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Whither Doha?

Posted by Yvonne Siu on November 17th, 2006

Charlotte Hebebrand, chief executive of IPC, contributes the following post:

Kicking off the IPC blog, I would like to bring your attention to a think piece, titled “Doha Suspension,” summarizing the discussion among IPC members on the present state of affairs in the Doha Round.

From the paper:

“Focusing therefore on the agricultural negotiations, this paper briefly sets forth the areas of agreement that have been reached in the Doha Negotiations as well as the areas where agreement proved elusive. We then analyze the commitments made to date, ask whether these are sufficient for concluding the Round and point the way towards some additional steps that would further improve the outcome of the Round. There is general consensus that agreement reached to date on export competition is quite significant. There are more divergent views on the significance of progress made to date on domestic support. Divergences of opinion are arguably the greatest in the market access arena.”

IPC members- strong proponents of the multilateral trading system-are of course disappointed with the suspension of the Doha Round and hope for a swift resumption and conclusion of the talks as stressed during our meeting in Washington, DC, in fall 2007. There is a debate among the group on the “level of ambition” of the current round of trade talks- with some arguing that WTO rounds are by their very nature evolutionary rather than revolutionary. Others, however, believe strongly that more progress in particular on market access needs to occur.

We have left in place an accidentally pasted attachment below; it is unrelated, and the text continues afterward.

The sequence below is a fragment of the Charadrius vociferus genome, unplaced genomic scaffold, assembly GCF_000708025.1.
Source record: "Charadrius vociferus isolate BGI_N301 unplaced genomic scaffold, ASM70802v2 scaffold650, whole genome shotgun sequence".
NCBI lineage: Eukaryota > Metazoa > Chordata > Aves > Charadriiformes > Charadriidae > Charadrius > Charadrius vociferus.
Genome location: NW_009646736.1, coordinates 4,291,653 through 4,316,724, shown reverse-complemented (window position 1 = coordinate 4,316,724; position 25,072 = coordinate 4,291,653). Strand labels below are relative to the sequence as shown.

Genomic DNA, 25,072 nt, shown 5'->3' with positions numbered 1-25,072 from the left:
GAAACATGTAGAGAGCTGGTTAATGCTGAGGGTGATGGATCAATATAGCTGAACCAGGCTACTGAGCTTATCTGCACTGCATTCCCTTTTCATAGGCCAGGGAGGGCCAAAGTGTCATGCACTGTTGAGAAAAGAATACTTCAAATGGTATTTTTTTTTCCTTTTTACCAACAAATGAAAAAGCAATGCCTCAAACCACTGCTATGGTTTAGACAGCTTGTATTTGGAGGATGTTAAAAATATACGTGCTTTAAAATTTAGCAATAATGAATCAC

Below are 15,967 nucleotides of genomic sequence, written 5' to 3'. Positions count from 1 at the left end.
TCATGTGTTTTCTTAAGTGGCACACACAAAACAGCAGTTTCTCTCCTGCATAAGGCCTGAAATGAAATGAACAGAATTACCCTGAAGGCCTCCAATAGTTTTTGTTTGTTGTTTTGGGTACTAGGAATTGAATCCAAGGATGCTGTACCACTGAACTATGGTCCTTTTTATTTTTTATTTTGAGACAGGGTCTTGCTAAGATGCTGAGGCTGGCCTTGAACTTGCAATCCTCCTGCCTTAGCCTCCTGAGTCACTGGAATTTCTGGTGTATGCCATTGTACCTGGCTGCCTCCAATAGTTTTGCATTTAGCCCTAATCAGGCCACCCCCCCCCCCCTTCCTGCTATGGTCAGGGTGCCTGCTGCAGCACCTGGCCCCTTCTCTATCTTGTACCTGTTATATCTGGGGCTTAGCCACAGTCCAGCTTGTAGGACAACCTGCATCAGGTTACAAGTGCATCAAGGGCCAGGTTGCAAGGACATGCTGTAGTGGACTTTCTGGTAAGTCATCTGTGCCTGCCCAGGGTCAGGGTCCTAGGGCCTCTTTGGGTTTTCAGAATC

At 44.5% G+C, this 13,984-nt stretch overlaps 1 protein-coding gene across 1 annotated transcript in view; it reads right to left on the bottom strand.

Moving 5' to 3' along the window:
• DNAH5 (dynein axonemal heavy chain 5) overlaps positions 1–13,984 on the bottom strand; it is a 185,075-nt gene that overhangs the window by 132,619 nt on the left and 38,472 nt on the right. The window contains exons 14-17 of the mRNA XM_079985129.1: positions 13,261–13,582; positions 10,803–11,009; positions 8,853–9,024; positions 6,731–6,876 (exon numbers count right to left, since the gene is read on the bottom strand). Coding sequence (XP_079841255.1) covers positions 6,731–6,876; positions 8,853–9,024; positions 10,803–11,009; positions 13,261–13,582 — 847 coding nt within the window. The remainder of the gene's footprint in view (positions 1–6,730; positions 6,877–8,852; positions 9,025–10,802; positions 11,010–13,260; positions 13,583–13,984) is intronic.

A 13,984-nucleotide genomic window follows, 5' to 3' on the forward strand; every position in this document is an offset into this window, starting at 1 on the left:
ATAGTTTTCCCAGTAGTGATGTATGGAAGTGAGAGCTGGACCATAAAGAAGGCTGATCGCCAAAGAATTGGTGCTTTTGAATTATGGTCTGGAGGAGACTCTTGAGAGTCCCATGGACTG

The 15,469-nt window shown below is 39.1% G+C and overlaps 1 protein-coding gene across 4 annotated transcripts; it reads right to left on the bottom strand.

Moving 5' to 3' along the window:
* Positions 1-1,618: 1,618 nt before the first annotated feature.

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Reader Comments

The “zero for zero” approach is alright, however on the condition that it pivots on zero hunger, and is aimed at trade, and not so much on aid.

So it would be good for international policy if the US Commodity Credit Corporation and the EU Agricultural Guidance and Guarantee Fund be encouraged by their governments to join the inter-governmental Common Fund for Commodities as institutional members, and with the help of private corporations, including banks, create derivative-based long term commodity credit for all the world’s farmers aimed at zero hunger through payment terms for northern agricultural surpluses.

This will make industrialization of poorer countries easier, including processing of their own commodity production and exportation on credit terms. These private sector derivative credit capital market developments could be integrated into the G8 debt relief programmes to acclerate them. It seems that the Mediterranean region offers practical opportunities for direct applications of such policies in real goodwill.